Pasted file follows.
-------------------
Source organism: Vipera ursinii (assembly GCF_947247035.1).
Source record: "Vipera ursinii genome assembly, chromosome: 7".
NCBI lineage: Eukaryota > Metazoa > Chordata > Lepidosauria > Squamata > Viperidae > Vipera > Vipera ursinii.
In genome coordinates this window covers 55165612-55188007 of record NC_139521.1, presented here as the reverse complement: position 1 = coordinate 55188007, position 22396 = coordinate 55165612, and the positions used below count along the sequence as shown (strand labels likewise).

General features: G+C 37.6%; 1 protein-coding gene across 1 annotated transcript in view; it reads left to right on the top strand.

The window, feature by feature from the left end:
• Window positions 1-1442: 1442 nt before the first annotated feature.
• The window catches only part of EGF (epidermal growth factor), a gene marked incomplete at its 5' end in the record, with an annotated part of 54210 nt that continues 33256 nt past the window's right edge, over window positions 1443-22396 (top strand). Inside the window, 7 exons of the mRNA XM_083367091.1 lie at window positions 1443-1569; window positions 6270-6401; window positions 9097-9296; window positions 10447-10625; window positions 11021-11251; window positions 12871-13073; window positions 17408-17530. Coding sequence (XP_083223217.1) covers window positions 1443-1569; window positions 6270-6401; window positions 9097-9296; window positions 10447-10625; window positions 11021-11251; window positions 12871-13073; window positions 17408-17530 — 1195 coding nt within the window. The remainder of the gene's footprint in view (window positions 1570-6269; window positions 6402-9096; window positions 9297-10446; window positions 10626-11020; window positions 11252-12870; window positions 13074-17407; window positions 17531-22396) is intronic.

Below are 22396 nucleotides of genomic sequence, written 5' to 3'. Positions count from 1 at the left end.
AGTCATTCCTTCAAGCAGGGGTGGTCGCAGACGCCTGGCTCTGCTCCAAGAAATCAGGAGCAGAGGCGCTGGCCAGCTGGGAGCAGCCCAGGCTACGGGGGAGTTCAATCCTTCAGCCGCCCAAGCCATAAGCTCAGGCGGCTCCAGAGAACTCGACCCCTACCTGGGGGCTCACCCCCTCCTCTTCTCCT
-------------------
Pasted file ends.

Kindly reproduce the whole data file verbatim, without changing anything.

Source organism: Vipera ursinii (assembly GCF_947247035.1).
Source record: "Vipera ursinii genome assembly, chromosome: 7".
NCBI lineage: Eukaryota > Metazoa > Chordata > Lepidosauria > Squamata > Viperidae > Vipera > Vipera ursinii.
In genome coordinates this window covers 55165612-55188007 of record NC_139521.1, presented here as the reverse complement: position 1 = coordinate 55188007, position 22396 = coordinate 55165612, and the positions used below count along the sequence as shown (strand labels likewise).

General features: G+C 37.6%; 1 protein-coding gene across 1 annotated transcript in view; it reads left to right on the top strand.

The window, feature by feature from the left end:
• Window positions 1-1442: 1442 nt before the first annotated feature.
• The window catches only part of EGF (epidermal growth factor), a gene marked incomplete at its 5' end in the record, with an annotated part of 54210 nt that continues 33256 nt past the window's right edge, over window positions 1443-22396 (top strand). Inside the window, 7 exons of the mRNA XM_083367091.1 lie at window positions 1443-1569; window positions 6270-6401; window positions 9097-9296; window positions 10447-10625; window positions 11021-11251; window positions 12871-13073; window positions 17408-17530. Coding sequence (XP_083223217.1) covers window positions 1443-1569; window positions 6270-6401; window positions 9097-9296; window positions 10447-10625; window positions 11021-11251; window positions 12871-13073; window positions 17408-17530 — 1195 coding nt within the window. The remainder of the gene's footprint in view (window positions 1570-6269; window positions 6402-9096; window positions 9297-10446; window positions 10626-11020; window positions 11252-12870; window positions 13074-17407; window positions 17531-22396) is intronic.

Below are 22396 nucleotides of genomic sequence, written 5' to 3'. Positions count from 1 at the left end.
AGTCATTCCTTCAAGCAGGGGTGGTCGCAGACGCCTGGCTCTGCTCCAAGAAATCAGGAGCAGAGGCGCTGGCCAGCTGGGAGCAGCCCAGGCTACGGGGGAGTTCAATCCTTCAGCCGCCCAAGCCATAAGCTCAGGCGGCTCCAGAGAACTCGACCCCTACCTGGGGGCTCACCCCCTCCTCTTCTCCT